Peace Warriors of the Galaxy: Journey to Lyrica, Tessie Jayme

Peace Warriors of the Galaxy: Journey to Lyrica, Tessie Jayme

Peace Warriors of the Galaxy: Journey to Lyrica

The epic science-fiction, Peace Warriors of the Galaxy: Journey to Lyrica, by Tessie Jayme, is set in a future where an institution known as the Special Abilities Training Institute explores extraordinary mental abilities of all kinds from telepathy to eidetic memory, and where Earth has made contact and treaties with a planet named Lyrica, home to a race of powerfully telepathic beings. Dwylla and Brig-Aaron, attending a SATI recruitment trial, are picked up immediately for training. Neither they, nor their recruiters, suspect that before they’ve even completely finished their training, they will be part of a team picked to journey covertly to Lyrica to join the Earth Embassy there.

Peace Warriors of the Galaxy: Journey to Lyrica explores an unusual slant on the sci-fi staple of psionic abilities, where Dwylla’s ability to block another’s telepathy is one of the rarest talents. This book is very clearly the first book in a series, with a number of romantic and plot arcs opened, but where the resolutions for almost all of them are held for the second or even the third book. I did feel that the Ryndell character was damaged somewhat by his transformation into the kind of martinet leader who sets edicts, disobeys them, and then demands obeisance from his inferiors. Overall, I found the story to be a pleasant read, although the pacing was impacted by the sheer volume of adjectives that embroidered the many of the descriptions of persons and scenes. The development of Lyrica and the Lyricans also added some interesting touches.

Meet the author:

Goodreads

Twitter

Facebook

Jungle Eyes, Lindsay Marie Miller

Jungle Eyes, Lindsay Marie Miller

Jungle Eyes (Stranded in Paradise Book 1)

Set in the spring of 1899, Lindsay Marie Miller’s Jungle Eyes introduces us to Mr. Henry Rochester of New York, descendant of royalty and eligible bachelor, whose mother is unrelentingly anxious that he should make a good match. In desperation, Henry signs on for an exploratory voyage into the Atlantic, timed to get him safely out of reach of all good matches for at least nine months. However, as voyages of exploration tend to, the voyage took an unexpected turn, and Mr. Rochester finds himself stranded on a tropical island, wholly dependent on a beautiful castaway for care of his injuries. However, their survival hangs by a thread…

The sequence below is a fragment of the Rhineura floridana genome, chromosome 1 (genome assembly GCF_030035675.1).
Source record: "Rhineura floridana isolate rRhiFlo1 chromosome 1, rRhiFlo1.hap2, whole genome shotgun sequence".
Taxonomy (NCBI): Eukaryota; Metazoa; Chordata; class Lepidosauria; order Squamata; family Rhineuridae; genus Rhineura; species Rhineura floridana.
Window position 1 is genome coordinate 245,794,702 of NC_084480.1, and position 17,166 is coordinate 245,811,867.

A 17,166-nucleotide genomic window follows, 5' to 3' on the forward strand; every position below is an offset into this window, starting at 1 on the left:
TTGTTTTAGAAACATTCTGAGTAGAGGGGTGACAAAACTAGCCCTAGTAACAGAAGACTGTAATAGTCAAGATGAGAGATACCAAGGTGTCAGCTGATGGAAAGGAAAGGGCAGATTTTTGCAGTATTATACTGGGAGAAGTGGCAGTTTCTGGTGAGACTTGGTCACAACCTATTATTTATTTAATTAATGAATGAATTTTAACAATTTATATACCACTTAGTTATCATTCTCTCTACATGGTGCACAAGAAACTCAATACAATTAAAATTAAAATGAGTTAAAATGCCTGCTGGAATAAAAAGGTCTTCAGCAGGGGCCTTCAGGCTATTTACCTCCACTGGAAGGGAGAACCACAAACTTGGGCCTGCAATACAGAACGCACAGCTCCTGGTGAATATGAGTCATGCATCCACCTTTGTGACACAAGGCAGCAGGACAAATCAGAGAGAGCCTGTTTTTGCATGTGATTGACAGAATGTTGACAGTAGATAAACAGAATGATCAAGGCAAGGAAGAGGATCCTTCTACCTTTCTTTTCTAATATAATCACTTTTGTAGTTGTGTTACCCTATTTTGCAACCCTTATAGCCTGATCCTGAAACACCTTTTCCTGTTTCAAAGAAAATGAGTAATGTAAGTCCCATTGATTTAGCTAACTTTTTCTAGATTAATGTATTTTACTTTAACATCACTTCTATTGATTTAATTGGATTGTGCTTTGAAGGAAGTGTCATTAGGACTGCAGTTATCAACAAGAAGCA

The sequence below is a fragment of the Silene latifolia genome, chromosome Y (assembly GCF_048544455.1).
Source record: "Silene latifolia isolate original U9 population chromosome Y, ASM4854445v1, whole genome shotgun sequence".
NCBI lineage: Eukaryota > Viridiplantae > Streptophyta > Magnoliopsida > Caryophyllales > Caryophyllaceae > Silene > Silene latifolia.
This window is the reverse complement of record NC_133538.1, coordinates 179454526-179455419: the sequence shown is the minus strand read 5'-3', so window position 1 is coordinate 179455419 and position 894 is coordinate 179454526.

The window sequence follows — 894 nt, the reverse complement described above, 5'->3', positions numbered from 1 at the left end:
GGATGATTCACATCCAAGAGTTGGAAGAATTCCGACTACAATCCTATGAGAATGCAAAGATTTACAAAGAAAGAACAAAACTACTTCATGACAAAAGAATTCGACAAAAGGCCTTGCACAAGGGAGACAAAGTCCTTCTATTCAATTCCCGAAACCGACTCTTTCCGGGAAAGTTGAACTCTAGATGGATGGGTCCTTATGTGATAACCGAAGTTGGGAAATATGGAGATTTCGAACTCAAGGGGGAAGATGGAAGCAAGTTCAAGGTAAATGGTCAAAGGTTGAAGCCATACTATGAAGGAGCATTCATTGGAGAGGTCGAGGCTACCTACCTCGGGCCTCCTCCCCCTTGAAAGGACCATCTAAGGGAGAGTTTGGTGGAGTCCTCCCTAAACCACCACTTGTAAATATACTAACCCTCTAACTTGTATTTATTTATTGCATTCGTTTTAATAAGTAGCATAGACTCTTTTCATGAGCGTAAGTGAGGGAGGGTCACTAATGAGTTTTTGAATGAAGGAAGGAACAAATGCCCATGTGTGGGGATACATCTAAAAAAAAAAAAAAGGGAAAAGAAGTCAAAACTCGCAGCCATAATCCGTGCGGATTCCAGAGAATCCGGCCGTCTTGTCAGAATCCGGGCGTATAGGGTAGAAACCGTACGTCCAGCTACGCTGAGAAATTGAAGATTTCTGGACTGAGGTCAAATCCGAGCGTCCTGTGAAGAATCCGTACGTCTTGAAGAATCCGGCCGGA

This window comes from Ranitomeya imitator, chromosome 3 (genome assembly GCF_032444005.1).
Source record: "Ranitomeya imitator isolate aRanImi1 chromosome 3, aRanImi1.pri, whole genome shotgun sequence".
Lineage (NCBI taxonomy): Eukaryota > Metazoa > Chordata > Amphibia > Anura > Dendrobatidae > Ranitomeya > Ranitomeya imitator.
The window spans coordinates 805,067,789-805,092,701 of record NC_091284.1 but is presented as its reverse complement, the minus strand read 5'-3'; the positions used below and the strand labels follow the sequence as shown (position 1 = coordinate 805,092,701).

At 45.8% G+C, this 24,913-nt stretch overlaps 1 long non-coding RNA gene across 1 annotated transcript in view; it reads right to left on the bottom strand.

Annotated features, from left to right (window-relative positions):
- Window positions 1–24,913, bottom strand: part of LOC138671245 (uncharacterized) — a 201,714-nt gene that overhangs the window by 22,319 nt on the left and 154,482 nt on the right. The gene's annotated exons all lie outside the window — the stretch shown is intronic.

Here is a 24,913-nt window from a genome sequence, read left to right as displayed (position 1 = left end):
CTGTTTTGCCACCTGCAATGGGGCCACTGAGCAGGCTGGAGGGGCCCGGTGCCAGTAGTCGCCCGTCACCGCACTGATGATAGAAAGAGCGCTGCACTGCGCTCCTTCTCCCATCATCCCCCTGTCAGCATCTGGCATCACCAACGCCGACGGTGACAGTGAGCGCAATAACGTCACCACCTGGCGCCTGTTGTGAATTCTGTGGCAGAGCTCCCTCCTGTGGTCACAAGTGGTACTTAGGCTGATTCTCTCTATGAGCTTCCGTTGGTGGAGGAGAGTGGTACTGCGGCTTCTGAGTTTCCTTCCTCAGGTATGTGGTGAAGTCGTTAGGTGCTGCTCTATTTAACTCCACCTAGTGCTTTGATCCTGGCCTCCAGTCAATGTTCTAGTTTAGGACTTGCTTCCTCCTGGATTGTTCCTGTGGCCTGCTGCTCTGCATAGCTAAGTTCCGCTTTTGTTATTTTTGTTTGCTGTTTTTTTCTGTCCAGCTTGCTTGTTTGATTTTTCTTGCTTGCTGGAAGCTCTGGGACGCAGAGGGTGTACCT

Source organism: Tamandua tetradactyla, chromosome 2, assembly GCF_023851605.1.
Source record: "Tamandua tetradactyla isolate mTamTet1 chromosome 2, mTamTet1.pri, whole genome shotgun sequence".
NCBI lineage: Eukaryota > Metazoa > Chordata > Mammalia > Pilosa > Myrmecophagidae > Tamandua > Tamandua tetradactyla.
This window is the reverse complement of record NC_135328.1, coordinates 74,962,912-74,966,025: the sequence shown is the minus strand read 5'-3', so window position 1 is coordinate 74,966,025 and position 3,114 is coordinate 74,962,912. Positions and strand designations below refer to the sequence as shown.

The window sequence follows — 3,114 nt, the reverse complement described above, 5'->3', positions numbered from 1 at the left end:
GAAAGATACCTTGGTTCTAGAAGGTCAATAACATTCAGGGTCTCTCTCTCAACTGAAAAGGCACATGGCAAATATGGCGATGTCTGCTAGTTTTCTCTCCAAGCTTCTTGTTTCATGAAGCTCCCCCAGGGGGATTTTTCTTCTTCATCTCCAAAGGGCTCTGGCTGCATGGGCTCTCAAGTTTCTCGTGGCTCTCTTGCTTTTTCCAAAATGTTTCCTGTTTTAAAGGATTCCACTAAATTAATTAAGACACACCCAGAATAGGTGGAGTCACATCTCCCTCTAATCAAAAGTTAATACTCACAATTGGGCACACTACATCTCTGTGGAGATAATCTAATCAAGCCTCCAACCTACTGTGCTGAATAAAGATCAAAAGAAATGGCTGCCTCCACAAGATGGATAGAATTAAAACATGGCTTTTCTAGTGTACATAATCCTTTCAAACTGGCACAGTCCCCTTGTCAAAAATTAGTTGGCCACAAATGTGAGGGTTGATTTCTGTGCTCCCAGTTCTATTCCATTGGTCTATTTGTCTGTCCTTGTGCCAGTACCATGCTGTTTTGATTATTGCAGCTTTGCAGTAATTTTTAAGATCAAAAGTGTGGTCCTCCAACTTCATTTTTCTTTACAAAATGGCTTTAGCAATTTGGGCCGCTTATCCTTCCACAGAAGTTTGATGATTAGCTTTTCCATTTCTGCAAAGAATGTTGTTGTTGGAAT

Jungle Eyes is a solid period romance, a little flexible on geography but studded with beautifully set cameo locales and close-ups of our hero and heroine. Written with a good feel for dialogue, the main focus is on Henry Rochester, and the tempestuously chaotic attraction that springs to life between him and his island rescuer, Elaine Carmichael. Lindsay Marie Miller creates an unusual, antagonistic atmosphere between the two, which remains remarkably consistent right through to the close of the book. With exotic locations, pirates, treasure caves and hurricanes, this book has something to offer to a range of readers.

End of a Girl, Nia Sinjorina

End of a Girl, Nia Sinjorina

End of a Girl (Folio 55 Book 1)

Nia Sinjorina’s End of a Girl is the story of a teenage Molly Peterson, at school in an English comprehensive that she hates, told alternately from her own diaries and the point of view of one of her acolytes, tasked to write her history in the last days before Earth’s defeat. Molly, the class misfit, finds herself unexpectedly developing powers beyond her understanding; powers to destroy, but also powers to communicate…and powers to raise the dead. As the incidents become more public, Molly finds herself teetering on the edge of exposure, with not one, but two, covert organisations desperate to get their hands on her.